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Supercar performance for under UKP20,000

Supercar performance for under UKP20,000

Supercar performance for under UKP20,000

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It's had rave reviews from Formula 1 drivers, the most prestigious motoring journals in the world have lavished superlatives on the vehicle and in a recent track shoot-out, it wasted the world's fastest roadcars lapping more than three seconds a lap faster than a Porsche 911 GT3, a Noble M12R, a Pagani Zonda and a Lamborghini Murcielago. And it is road registerable! Whatsmore, you can put one on the road for under UKP20,000.

The secret to the Atom 2 is in the chassis and minimalist approach. As the company's literature says, "if you don't NEED it, it's not there." This approach has enabled the company to put a car on the road at a staggering 456 kilograms. There's no doors, no screen and no roof at that weight, but the pay-off comes when the standard Honda 2.0 litre i-VTEC engine starts pushing it around - acceleration is astounding, even when you've read the previously published stories.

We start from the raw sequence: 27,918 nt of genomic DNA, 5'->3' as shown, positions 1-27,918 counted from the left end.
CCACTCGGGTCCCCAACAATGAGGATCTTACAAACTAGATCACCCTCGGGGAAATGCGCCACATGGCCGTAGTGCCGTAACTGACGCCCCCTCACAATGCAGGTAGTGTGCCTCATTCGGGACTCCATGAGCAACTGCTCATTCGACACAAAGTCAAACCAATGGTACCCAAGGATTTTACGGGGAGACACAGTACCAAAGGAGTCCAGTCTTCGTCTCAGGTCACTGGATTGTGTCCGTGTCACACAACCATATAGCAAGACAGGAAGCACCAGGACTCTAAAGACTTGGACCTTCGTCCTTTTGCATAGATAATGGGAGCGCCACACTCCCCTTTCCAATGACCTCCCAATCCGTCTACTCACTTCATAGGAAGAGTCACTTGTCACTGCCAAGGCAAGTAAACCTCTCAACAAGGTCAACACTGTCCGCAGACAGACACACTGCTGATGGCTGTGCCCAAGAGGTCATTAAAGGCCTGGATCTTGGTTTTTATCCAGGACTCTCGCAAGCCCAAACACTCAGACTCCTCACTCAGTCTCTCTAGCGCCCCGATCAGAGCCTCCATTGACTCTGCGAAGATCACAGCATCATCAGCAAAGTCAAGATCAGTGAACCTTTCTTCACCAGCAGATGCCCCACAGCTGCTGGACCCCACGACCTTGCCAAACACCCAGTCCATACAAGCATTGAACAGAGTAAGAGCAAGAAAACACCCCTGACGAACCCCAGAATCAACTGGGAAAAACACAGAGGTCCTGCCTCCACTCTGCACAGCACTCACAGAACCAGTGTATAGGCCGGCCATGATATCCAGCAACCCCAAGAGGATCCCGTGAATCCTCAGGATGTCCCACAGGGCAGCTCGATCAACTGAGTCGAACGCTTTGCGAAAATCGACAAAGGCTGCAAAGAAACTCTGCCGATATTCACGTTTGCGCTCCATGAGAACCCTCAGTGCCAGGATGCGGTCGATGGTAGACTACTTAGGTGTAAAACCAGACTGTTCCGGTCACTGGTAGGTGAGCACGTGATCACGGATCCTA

http://www.arielmotor.co.uk/04/press.htm

The Atom 2 is powered by the Honda 2.0 litre i-VTEC engine from the Civic Type-R. It develops around 220 bhp in standard form. Coupled with the Honda 6-speed gearbox and limited size slip differential Atom 2 can deliver bullet proof performance whether for road or racing.

To complement and extract the most from the Honda engine a new Ariel 4 into 2 into 1 tubular manifold and rear box is combined with an all new sealed ram air system. In dyno tests nearly 240 bhp has been seen from standard engines with the ability to easily tune to 280 bhp without major changes or strengthening to the engine. The use of Honda power and transmission in the Atom 2 not only gives a staggering 500 bhp per tonne in track form, without the need for any tuning work, but also offers the benefits of reliability.

About the Author
Mike Hanlon After Editing or Managing over 50 print publications primarily in the role of a Magazine Doctor, Mike embraced the internet full-time in 1995 and became a "start-up all-rounder" – quite a few start-ups later, he founded Gizmag in 2002. Now he can write again.   All articles by Mike Hanlon
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